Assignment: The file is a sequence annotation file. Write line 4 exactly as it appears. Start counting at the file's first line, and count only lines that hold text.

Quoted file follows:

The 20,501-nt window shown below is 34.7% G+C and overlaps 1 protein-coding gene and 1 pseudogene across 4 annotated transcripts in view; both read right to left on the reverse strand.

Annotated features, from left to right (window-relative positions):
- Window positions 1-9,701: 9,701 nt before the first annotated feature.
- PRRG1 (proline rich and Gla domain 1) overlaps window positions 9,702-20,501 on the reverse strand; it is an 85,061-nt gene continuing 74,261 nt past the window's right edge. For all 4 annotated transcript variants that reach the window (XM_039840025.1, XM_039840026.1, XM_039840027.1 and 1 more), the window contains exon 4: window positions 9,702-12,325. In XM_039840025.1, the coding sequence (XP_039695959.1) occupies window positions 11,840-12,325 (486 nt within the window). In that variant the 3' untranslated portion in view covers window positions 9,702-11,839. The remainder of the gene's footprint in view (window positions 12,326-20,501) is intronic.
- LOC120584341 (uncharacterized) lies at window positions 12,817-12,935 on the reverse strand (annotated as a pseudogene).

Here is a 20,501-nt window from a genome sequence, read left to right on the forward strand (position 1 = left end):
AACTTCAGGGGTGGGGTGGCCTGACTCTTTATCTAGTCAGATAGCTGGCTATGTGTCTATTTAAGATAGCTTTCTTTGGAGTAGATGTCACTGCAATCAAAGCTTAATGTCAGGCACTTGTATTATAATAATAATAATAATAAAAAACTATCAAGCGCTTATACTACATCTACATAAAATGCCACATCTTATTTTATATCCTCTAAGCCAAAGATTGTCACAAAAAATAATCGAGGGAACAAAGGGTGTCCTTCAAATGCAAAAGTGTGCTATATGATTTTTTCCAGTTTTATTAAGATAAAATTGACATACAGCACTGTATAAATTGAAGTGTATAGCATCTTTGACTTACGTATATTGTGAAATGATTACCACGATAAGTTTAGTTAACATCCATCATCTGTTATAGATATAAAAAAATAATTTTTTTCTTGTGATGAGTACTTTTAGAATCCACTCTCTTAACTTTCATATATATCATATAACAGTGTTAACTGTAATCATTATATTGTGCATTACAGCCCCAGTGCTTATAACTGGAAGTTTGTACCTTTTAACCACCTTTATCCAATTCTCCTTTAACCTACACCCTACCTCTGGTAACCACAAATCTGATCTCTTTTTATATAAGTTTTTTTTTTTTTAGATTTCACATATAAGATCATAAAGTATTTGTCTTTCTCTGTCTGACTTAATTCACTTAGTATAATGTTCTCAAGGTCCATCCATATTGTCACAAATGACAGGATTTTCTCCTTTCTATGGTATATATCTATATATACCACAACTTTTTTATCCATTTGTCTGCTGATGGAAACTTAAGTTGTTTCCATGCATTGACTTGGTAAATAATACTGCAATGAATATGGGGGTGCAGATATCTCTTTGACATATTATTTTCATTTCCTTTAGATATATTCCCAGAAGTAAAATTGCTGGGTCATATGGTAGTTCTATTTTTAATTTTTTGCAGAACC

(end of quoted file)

- PRRG1 (proline rich and Gla domain 1) overlaps window positions 9,702-20,501 on the reverse strand; it is an 85,061-nt gene continuing 74,261 nt past the window's right edge. For all 4 annotated transcript variants that reach the window (XM_039840025.1, XM_039840026.1, XM_039840027.1 and 1 more), the window contains exon 4: window positions 9,702-12,325. In XM_039840025.1, the coding sequence (XP_039695959.1) occupies window positions 11,840-12,325 (486 nt within the window). In that variant the 3' untranslated portion in view covers window positions 9,702-11,839. The remainder of the gene's footprint in view (window positions 12,326-20,501) is intronic.